College dorm 1979, every kid had three dozen albums. You picked the one
you wanted to listen to while you did your calculus homework (you knew
them all by heart), took it out of the sleeve and played it. (small aside: every single woman I knew had: James Taylor, Billy Joel, Fleetwood Mac, Carly Simon and perhaps one other. Not sure why this is relevant, but there you go.)
Driving the car yesterday, I realized that I haven’t listened to any of my Elvis Costello records in a while. The reason, it turns out, is that they hadn’t been picked out for me by the magic of shuffle. I’ve got enough music on my hard disk that some of it has become invisible.
The same thing is true, times a million, with websites. Every blog, every site is invisible… until it comes up on shuffle. The shuffle of reddit or digg or a cross-reference in someone else’s rss feed.
The page that Ron and I did was #1 on Digg and Delicious yesterday, at least for a little bit. And the traffic was huge. It really is like winning the attention lottery.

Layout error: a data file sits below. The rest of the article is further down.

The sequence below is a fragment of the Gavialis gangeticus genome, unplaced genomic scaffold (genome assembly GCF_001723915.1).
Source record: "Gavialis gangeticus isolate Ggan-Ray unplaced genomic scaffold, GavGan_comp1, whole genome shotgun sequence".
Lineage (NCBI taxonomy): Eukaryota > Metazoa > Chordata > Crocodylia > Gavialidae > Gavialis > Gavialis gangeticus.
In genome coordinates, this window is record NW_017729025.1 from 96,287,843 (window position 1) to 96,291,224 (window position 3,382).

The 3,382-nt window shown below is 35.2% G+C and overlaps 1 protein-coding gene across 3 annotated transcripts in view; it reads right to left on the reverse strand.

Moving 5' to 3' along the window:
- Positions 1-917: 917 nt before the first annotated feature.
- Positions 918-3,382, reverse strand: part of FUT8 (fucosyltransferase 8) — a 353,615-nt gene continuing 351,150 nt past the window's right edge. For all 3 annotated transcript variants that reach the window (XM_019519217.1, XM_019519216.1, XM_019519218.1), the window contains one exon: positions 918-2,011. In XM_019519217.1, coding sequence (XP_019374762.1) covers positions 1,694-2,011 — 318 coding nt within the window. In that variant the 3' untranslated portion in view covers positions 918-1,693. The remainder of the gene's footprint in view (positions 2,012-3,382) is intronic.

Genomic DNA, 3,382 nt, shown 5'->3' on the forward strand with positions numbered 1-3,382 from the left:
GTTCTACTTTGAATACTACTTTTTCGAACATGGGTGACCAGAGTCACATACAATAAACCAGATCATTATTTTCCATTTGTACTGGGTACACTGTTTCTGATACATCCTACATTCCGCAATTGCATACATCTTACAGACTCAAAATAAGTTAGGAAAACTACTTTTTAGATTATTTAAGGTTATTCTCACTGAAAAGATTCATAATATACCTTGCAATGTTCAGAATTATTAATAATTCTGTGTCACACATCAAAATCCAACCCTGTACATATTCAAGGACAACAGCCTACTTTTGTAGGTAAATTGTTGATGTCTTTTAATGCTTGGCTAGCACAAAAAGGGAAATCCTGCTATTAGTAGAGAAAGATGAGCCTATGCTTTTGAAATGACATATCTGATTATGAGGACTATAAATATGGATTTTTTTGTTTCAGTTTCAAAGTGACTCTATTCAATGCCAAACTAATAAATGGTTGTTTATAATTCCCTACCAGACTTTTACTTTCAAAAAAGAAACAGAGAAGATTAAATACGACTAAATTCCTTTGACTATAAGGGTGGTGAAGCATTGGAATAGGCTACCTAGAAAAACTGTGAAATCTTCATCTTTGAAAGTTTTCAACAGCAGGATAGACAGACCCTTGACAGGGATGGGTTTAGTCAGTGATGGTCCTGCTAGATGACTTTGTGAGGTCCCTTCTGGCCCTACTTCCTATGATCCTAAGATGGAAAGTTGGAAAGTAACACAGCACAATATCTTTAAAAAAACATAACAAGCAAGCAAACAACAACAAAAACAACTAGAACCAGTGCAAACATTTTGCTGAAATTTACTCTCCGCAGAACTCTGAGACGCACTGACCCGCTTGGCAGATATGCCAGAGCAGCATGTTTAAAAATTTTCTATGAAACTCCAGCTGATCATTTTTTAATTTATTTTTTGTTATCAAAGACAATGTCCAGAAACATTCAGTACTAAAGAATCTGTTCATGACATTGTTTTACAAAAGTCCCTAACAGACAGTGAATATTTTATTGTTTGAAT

And that’s what has happened to all of us. The local newspaper never had to worry about an attention lottery–everyone in town read the paper. Today, because it’s become molecuralized, our attention flits around, shuffled by one automated (or handbuilt) editor or another.
Which brings us back to subscription. The only win I see in the long run is for the winner of today’s attention lottery to earn a subscription (an RSS feed or an email sign up or a podcast subscription) that gives them a chance to be noticed tomorrow as well. Depending on the magic of shuffle for your success is too painful and too unpredictable.